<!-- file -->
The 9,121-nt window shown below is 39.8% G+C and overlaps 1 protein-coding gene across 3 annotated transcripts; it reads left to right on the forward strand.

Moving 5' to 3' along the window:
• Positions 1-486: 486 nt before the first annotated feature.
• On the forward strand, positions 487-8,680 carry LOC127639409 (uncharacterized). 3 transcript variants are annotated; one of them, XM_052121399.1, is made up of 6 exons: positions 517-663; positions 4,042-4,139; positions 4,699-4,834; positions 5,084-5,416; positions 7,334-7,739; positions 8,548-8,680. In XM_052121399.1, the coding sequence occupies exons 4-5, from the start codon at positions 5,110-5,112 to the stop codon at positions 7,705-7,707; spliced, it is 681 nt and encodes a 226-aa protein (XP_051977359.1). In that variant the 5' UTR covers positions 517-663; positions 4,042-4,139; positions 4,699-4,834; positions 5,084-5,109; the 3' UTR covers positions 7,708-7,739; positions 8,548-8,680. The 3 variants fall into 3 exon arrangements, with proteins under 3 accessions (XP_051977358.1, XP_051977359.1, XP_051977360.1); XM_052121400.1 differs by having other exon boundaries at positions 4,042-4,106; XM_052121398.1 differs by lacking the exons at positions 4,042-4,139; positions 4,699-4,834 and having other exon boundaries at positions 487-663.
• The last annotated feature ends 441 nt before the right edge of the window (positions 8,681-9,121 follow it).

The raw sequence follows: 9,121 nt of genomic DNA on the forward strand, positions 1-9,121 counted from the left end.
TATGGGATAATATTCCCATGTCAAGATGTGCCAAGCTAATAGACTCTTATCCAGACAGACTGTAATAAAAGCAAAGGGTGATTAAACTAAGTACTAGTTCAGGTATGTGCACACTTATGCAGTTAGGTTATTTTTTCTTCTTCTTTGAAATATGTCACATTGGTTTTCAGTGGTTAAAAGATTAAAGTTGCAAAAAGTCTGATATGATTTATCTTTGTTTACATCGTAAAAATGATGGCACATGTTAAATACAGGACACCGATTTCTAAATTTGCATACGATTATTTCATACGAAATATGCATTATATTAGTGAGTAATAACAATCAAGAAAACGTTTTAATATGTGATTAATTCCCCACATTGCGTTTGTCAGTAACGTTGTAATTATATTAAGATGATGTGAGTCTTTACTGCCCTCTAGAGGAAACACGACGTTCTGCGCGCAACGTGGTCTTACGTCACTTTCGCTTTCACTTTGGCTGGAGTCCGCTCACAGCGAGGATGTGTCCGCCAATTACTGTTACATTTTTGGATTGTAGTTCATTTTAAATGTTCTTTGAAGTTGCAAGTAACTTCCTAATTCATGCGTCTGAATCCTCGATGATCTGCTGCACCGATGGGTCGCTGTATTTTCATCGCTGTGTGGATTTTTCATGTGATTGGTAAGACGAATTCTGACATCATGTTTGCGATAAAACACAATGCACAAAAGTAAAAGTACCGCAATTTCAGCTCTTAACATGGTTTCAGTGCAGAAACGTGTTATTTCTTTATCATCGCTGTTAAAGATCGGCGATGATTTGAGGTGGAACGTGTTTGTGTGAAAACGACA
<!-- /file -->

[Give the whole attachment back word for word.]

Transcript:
The 9,121-nt window shown below is 39.8% G+C and overlaps 1 protein-coding gene across 3 annotated transcripts; it reads left to right on the forward strand.

Moving 5' to 3' along the window:
• Positions 1-486: 486 nt before the first annotated feature.
• On the forward strand, positions 487-8,680 carry LOC127639409 (uncharacterized). 3 transcript variants are annotated; one of them, XM_052121399.1, is made up of 6 exons: positions 517-663; positions 4,042-4,139; positions 4,699-4,834; positions 5,084-5,416; positions 7,334-7,739; positions 8,548-8,680. In XM_052121399.1, the coding sequence occupies exons 4-5, from the start codon at positions 5,110-5,112 to the stop codon at positions 7,705-7,707; spliced, it is 681 nt and encodes a 226-aa protein (XP_051977359.1). In that variant the 5' UTR covers positions 517-663; positions 4,042-4,139; positions 4,699-4,834; positions 5,084-5,109; the 3' UTR covers positions 7,708-7,739; positions 8,548-8,680. The 3 variants fall into 3 exon arrangements, with proteins under 3 accessions (XP_051977358.1, XP_051977359.1, XP_051977360.1); XM_052121400.1 differs by having other exon boundaries at positions 4,042-4,106; XM_052121398.1 differs by lacking the exons at positions 4,042-4,139; positions 4,699-4,834 and having other exon boundaries at positions 487-663.
• The last annotated feature ends 441 nt before the right edge of the window (positions 8,681-9,121 follow it).

The raw sequence follows: 9,121 nt of genomic DNA on the forward strand, positions 1-9,121 counted from the left end.
TATGGGATAATATTCCCATGTCAAGATGTGCCAAGCTAATAGACTCTTATCCAGACAGACTGTAATAAAAGCAAAGGGTGATTAAACTAAGTACTAGTTCAGGTATGTGCACACTTATGCAGTTAGGTTATTTTTTCTTCTTCTTTGAAATATGTCACATTGGTTTTCAGTGGTTAAAAGATTAAAGTTGCAAAAAGTCTGATATGATTTATCTTTGTTTACATCGTAAAAATGATGGCACATGTTAAATACAGGACACCGATTTCTAAATTTGCATACGATTATTTCATACGAAATATGCATTATATTAGTGAGTAATAACAATCAAGAAAACGTTTTAATATGTGATTAATTCCCCACATTGCGTTTGTCAGTAACGTTGTAATTATATTAAGATGATGTGAGTCTTTACTGCCCTCTAGAGGAAACACGACGTTCTGCGCGCAACGTGGTCTTACGTCACTTTCGCTTTCACTTTGGCTGGAGTCCGCTCACAGCGAGGATGTGTCCGCCAATTACTGTTACATTTTTGGATTGTAGTTCATTTTAAATGTTCTTTGAAGTTGCAAGTAACTTCCTAATTCATGCGTCTGAATCCTCGATGATCTGCTGCACCGATGGGTCGCTGTATTTTCATCGCTGTGTGGATTTTTCATGTGATTGGTAAGACGAATTCTGACATCATGTTTGCGATAAAACACAATGCACAAAAGTAAAAGTACCGCAATTTCAGCTCTTAACATGGTTTCAGTGCAGAAACGTGTTATTTCTTTATCATCGCTGTTAAAGATCGGCGATGATTTGAGGTGGAACGTGTTTGTGTGAAAACGACA